My thoughts on the Conklin Dairy Sales video

By Don Sanders, veterinarian, Ohio State University 

You’ve probably seen the video that’s been storming the networks and the Internet — the one of an individual beating up and torturing cows and calves at Conklin Dairy Sales in Plain City. I found it so repugnant that I turned the video off. I was angry and ready to string up the individual who was shown committing these atrocities. Several of my dairy clients reported similar emotions.

Our team at the OSU Large Animal Field Service has provided veterinary services for Conklin Dairy Sales for many years. We attend to animals there several times a week. In all of this time, no one in our group has ever seen signs of abuse on any animal at this operation.

Mercy for Animals

The video was shot by a Mercy for Animals undercover agent over a period of seven weeks. As repugnant as the abuse itself is, the fact that the videographer taped this sociopath, on several occasions, without ever calling the authorities or the owner to end the senseless violence is also disturbing. He kept the camera running. And Mercy for Animals chose to wait to release the video until the timing was right to advance their political agenda.

At the time, Ohio’s legislature was voting on key animal welfare issues, and the Humane Society of the United States (HSUS) needed extra steam to drive its collection of signatures to put a referendum on the November ballot. The ballot issue would restrict farmers’ production practices and dictate that the Ohio Livestock Care Standards Board (OLCSB) adopts specific livestock care standards. With this issue the HSUS is ignoring the voice of Ohio voters who last November overwhelmingly granted the OLCSB the authority to define the standards.

Mercy for Animals was founded by Nathan Runkle of Champaign County, Ohio. His father, Dr. Mark Runkle, is a veterinarian. Nathan and his father were clients of Dr. Judy and me, dating back 15 to 20 years. On occasion we vaccinated their horses and dogs and examined Jersey cows they purchased from the stockyards. Nathan’s father has achieved great financial success in the computer industry, enabling Nathan to pursue his passion for extreme animal activism. Professional ethics prevent me from describing some of these extremes, which have caused great turmoil in animal food agriculture. Mercy for Animals has in this case and others indicted an entire industry for the unfortunate, isolated acts of a few individuals.

Speaking for my clients

I find this organization’s tactics repugnant, as dairy farmers have consistently earned my deep respect in my many years of getting to know them personally and professionally. I know that cow comfort is a high priority to my clients. Every dairy farmer knows that to be their most productive, cows require pampering, comfortable housing and a highly nutritious diet.

For many of my clients’ cows, life is like a day at the beach, as they lie in sand beds provided for them, contentedly chewing their cud, their eyes half closed. All the while the dairy farmer works like the dickens.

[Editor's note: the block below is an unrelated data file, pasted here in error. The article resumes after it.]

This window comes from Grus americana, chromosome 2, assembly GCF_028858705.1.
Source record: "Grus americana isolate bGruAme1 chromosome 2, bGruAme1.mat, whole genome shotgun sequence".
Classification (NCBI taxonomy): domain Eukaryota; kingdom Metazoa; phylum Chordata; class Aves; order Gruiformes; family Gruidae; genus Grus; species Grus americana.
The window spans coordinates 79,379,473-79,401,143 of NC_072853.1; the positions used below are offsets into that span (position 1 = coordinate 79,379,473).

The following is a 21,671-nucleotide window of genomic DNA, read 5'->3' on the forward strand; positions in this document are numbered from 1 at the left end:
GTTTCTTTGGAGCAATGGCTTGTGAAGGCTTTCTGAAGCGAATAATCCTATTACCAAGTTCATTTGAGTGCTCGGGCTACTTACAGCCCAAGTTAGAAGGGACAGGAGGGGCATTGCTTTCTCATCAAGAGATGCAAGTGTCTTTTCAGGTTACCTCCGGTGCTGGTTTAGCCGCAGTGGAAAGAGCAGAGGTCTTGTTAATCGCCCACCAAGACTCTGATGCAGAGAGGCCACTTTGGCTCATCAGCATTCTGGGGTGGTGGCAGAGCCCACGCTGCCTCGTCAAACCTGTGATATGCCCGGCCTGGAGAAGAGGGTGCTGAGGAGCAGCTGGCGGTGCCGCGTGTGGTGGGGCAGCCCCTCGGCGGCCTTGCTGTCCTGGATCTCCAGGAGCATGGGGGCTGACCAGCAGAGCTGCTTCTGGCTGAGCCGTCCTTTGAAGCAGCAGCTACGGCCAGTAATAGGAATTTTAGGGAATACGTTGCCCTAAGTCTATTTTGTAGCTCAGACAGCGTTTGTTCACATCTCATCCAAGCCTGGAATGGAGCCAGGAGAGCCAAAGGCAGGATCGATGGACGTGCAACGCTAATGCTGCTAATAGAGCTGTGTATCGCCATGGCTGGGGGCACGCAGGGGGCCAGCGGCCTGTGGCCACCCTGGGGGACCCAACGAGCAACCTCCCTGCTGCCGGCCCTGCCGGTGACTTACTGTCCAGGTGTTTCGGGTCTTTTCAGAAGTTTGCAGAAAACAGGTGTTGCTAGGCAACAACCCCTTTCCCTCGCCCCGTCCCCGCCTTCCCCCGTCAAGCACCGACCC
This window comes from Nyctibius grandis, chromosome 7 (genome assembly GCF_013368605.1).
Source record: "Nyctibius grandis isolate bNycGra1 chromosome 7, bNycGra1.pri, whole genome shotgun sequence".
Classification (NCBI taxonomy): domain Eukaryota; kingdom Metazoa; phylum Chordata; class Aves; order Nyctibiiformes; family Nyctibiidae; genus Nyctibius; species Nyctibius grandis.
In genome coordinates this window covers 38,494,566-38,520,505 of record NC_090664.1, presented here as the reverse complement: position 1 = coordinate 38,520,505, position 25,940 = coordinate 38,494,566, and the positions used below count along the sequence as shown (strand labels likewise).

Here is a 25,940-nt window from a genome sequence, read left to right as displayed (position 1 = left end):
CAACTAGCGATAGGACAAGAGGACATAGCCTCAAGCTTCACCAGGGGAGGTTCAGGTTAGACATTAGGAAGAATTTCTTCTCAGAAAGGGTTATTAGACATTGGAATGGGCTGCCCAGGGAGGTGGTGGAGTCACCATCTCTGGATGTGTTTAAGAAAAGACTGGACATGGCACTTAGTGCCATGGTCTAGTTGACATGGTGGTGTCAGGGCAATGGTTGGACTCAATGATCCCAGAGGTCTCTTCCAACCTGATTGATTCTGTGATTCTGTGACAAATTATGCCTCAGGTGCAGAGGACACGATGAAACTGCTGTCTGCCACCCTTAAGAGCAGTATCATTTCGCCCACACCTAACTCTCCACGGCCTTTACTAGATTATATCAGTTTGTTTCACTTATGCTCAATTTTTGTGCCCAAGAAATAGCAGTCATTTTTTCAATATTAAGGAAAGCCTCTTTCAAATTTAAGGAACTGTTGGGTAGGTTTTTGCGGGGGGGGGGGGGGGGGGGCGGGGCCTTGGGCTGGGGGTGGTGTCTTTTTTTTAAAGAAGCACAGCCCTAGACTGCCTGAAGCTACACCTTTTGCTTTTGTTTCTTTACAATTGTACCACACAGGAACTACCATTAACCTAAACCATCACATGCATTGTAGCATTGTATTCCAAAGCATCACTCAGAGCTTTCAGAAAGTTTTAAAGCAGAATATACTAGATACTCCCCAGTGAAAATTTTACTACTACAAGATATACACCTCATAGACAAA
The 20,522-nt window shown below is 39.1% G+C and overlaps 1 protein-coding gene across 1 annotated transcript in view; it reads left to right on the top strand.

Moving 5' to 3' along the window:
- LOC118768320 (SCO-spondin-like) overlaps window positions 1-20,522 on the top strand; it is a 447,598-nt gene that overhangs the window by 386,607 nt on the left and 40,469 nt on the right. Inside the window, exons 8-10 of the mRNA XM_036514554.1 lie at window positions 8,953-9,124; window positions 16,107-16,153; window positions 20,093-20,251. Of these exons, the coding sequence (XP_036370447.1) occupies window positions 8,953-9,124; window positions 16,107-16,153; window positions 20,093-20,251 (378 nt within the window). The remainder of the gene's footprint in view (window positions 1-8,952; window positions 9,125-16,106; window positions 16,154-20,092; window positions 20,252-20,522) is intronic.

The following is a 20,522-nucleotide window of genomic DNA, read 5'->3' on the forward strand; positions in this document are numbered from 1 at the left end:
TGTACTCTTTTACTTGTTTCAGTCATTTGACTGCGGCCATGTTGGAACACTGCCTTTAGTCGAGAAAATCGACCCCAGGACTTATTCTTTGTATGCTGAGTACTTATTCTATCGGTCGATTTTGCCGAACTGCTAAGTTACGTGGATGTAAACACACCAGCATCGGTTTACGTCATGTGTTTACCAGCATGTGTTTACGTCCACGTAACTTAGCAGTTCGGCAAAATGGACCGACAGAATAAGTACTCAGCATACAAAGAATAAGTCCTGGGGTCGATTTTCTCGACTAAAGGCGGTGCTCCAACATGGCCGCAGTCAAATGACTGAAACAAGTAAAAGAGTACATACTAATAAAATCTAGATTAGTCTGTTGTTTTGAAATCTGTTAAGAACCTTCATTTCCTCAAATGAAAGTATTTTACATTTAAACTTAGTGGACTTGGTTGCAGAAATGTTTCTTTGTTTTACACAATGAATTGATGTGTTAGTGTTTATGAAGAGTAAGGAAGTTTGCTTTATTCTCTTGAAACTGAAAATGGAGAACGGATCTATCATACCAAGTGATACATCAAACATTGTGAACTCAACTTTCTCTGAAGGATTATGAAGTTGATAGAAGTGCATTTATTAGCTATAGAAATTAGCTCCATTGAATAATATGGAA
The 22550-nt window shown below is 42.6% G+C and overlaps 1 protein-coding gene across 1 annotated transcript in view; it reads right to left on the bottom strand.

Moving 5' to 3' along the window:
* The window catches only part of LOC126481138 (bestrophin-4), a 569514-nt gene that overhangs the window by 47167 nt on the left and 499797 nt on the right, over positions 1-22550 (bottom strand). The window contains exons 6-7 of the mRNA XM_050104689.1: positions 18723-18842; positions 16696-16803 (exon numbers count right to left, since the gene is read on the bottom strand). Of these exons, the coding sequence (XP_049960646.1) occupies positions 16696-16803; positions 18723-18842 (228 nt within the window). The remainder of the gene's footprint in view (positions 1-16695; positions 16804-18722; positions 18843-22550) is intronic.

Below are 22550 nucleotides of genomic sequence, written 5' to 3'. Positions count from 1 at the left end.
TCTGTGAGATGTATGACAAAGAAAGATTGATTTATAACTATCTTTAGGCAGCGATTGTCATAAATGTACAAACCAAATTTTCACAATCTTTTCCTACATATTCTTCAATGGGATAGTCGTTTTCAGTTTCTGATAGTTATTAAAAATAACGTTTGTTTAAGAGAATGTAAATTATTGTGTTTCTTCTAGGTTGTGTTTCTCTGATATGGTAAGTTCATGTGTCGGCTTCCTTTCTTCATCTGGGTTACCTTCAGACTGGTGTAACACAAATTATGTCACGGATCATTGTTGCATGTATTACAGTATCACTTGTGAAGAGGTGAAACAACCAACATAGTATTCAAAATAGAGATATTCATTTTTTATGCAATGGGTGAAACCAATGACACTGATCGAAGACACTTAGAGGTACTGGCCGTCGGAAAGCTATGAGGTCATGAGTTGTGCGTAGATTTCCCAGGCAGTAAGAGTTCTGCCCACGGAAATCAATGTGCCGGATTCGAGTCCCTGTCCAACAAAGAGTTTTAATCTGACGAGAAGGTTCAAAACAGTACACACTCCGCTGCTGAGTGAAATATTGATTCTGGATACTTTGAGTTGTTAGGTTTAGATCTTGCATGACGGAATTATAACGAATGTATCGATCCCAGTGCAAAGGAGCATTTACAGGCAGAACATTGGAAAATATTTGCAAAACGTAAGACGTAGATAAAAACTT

Nearly all of my dairy clients schedule weekly or bi-weekly routine health care visits. In addition, we vets serve as the equivalent of an urgent care program, 24/7, between the regular visits and when cows have special needs such as calving. Plus, each cow receives vaccinations two or three times a year to ensure she doesn’t catch something contagious. Cows also get once or twice annual pedicures and special attention when they develop a sore foot between appointments.

The special treatment begins at birth. Calves receive their mama’s first milk, called colostrum, within six hours of coming into the world. Dairymen know very well that a calf gets its best start in life from that first milk, which is chock full of antibodies, protective proteins, minerals and vitamins.

Dairymen committed to consumers

This special care results in a superior product for consumers. Dairy farmers are very concerned about providing the public, healthful, nutritious food. They withhold from the market the milk of cows that require medication, antibiotics or other treatment — until the milk tests free of residual medication. Milk is sampled at the farm before it’s loaded for shipment and then again at the processing plant to double check against residues. All of these precautions are taken because America’s dairy farmers are diligent, take pride in their product and have a deep passion for the animals in their care.

Guilt by association?

An entire dairy operation, whether involved in marketing dairy replacement animals or producing milk, can go down the drain overnight when a rogue employee chooses to act out his aggressions. And our entire nation and world are in a furor, unjustly linking the entire American dairy industry to the actions of one individual. If only our nation and the press reacted so strongly against a pedophile abusing dozens of children. Where are you, Nathan Runkle, when we really need you?

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